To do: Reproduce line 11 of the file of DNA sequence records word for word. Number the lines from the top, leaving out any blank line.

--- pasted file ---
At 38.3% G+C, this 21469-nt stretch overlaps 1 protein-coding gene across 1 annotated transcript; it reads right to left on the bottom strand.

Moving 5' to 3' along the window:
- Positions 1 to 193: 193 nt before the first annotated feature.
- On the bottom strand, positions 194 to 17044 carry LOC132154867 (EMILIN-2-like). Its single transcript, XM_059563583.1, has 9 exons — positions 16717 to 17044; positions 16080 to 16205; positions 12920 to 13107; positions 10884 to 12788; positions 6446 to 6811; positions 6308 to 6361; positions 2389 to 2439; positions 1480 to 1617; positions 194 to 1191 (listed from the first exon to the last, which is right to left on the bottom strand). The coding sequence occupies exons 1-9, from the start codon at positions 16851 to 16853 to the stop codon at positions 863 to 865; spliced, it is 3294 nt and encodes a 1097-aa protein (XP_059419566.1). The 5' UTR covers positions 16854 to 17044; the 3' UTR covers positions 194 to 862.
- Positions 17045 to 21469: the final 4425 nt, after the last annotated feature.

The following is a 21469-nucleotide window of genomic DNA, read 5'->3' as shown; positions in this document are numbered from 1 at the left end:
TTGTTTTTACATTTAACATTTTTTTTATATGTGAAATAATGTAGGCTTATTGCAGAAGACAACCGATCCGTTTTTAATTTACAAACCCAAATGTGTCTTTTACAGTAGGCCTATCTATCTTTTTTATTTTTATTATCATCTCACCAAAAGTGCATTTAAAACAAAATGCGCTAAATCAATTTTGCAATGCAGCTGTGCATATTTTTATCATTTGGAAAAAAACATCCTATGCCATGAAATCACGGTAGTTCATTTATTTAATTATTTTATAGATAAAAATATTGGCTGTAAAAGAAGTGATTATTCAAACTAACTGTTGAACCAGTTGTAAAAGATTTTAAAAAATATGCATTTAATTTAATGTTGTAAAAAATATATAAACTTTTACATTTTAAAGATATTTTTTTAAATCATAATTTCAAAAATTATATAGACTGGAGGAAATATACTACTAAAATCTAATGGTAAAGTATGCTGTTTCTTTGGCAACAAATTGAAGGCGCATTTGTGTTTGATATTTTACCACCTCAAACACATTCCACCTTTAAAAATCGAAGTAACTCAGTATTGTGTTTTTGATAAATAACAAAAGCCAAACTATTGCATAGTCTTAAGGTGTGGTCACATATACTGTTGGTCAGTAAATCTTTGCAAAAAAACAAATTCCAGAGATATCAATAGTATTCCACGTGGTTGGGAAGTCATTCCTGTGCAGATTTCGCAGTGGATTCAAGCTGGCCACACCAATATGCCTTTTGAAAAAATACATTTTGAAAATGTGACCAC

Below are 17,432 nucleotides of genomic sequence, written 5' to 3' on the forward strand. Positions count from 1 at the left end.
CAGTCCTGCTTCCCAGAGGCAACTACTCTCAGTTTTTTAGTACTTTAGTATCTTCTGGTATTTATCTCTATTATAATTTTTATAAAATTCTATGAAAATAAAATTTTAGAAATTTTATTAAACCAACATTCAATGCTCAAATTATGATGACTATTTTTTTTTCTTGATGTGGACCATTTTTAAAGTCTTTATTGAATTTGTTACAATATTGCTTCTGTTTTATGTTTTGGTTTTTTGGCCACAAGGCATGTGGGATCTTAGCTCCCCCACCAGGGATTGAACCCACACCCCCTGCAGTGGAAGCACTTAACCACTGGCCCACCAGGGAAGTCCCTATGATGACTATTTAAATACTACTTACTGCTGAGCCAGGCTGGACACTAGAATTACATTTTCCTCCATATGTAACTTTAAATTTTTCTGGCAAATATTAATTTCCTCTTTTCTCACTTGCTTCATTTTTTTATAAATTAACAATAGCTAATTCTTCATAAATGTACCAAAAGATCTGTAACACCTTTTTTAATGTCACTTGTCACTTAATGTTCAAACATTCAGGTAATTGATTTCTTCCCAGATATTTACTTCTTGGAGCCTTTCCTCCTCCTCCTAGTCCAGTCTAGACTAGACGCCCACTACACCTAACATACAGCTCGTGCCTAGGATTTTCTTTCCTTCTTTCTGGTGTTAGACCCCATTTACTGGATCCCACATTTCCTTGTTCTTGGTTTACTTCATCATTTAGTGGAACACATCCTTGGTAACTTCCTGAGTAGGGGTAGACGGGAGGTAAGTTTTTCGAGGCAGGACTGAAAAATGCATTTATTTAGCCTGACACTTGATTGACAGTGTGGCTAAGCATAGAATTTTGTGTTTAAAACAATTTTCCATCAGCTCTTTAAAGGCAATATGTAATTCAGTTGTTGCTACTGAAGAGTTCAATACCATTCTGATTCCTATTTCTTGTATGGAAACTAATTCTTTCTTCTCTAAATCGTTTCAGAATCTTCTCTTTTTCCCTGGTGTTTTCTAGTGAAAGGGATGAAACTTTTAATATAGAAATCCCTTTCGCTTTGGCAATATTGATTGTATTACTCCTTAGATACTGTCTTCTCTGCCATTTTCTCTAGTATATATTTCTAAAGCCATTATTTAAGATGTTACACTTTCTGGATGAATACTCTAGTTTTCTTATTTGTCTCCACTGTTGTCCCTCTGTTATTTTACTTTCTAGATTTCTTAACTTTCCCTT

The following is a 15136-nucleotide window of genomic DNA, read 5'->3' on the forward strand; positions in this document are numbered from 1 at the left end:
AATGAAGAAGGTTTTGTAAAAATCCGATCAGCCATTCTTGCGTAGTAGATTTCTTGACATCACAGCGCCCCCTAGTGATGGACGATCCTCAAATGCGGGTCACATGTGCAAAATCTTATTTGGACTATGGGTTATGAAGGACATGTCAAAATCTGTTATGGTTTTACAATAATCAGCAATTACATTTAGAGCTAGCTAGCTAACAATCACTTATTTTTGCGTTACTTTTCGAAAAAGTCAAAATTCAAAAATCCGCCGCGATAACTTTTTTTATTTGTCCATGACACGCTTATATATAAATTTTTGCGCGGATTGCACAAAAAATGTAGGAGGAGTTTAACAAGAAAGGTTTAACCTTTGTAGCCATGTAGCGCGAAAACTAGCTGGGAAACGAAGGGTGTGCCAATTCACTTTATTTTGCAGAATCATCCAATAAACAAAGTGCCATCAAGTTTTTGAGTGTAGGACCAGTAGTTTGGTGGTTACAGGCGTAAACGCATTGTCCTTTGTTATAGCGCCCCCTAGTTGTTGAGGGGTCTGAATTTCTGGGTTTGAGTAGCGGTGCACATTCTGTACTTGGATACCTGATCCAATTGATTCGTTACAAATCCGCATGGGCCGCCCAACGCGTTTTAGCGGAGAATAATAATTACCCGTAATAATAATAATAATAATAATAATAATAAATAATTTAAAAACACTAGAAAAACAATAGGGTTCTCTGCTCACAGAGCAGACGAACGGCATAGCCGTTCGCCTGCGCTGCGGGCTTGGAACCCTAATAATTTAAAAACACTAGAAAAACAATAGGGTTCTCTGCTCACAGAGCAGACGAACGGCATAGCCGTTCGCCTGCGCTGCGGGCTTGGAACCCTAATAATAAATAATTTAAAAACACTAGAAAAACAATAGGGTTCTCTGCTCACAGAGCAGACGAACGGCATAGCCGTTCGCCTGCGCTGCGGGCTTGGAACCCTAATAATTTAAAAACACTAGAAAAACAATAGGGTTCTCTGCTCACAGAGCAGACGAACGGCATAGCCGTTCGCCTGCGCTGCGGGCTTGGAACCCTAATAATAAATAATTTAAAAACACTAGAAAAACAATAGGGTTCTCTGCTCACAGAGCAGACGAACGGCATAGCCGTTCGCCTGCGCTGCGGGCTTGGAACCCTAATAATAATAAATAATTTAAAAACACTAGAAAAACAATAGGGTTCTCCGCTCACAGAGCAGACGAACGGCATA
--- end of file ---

AATGAAGAAGGTTTTGTAAAAATCCGATCAGCCATTCTTGCGTAGTAGATTTCTTGACATCACAGCGCCCCCTAGTGATGGACGATCCTCAAATGCGGGTCACATGTGCAAAATCTTATTTGGACTATGGGTTATGAAGGACATGTCAAAATCTGTTATGGTTTTACAATAATCAGCAATTACATTTAGAGCTAGCTAGCTAACAATCACTTATTTTTGCGTTACTTTTCGAAAAAGTCAAAATTCAAAAATCCGCCGCGATAACTTTTTTTATTTGTCCATGACACGCTTATATATAAATTTTTGCGCGGATTGCACAAAAAATGTAGGAGGAGTTTAACAAGAAAGGTTTAACCTTTGTAGCCATGTAGCGCGAAAACTAGCTGGGAAACGAAGGGTGTGCCAATTCACTTTATTTTGCAGAATCATCCAATAAACAAAGTGCCATCAAGTTTTTGAGTGTAGGACCAGTAGTTTGGTGGTTACAGGCGTAAACGCATTGTCCTTTGTTATAGCGCCCCCTAGTTGTTGAGGGGTCTGAATTTCTGGGTTTGAGTAGCGGTGCACATTCTGTACTTGGATACCTGATCCAATTGATTCGTTACAAATCCGCATGGGCCGCCCAACGCGTTTTAGCGGAGAATAATAATTACCCGTAATAATAATAATAATAATAATAATAATAAATAATTTAAAAACACTAGAAAAACAATAGGGTTCTCTGCTCACAGAGCAGACGAACGGCATAGCCGTTCGCCTGCGCTGCGGGCTTGGAACCCTAATAATTTAAAAACACTAGAAAAACAATAGGGTTCTCTGCTCACAGAGCAGACGAACGGCATAGCCGTTCGCCTGCGCTGCGGGCTTGGAACCCTAATAATAAATAATTTAAAAACACTAGAAAAACAATAGGGTTCTCTGCTCACAGAGCAGACGAACGGCATAGCCGTTCGCCTGCGCTGCGGGCTTGGAACCCTAATAATTTAAAAACACTAGAAAAACAATAGGGTTCTCTGCTCACAGAGCAGACGAACGGCATAGCCGTTCGCCTGCGCTGCGGGCTTGGAACCCTAATAATAAATAATTTAAAAACACTAGAAAAACAATAGGGTTCTCTGCTCACAGAGCAGACGAACGGCATAGCCGTTCGCCTGCGCTGCGGGCTTGGAACCCTAATAATAATAAATAATTTAAAAACACTAGAAAAACAATAGGGTTCTCCGCTCACAGAGCAGACGAACGGCATA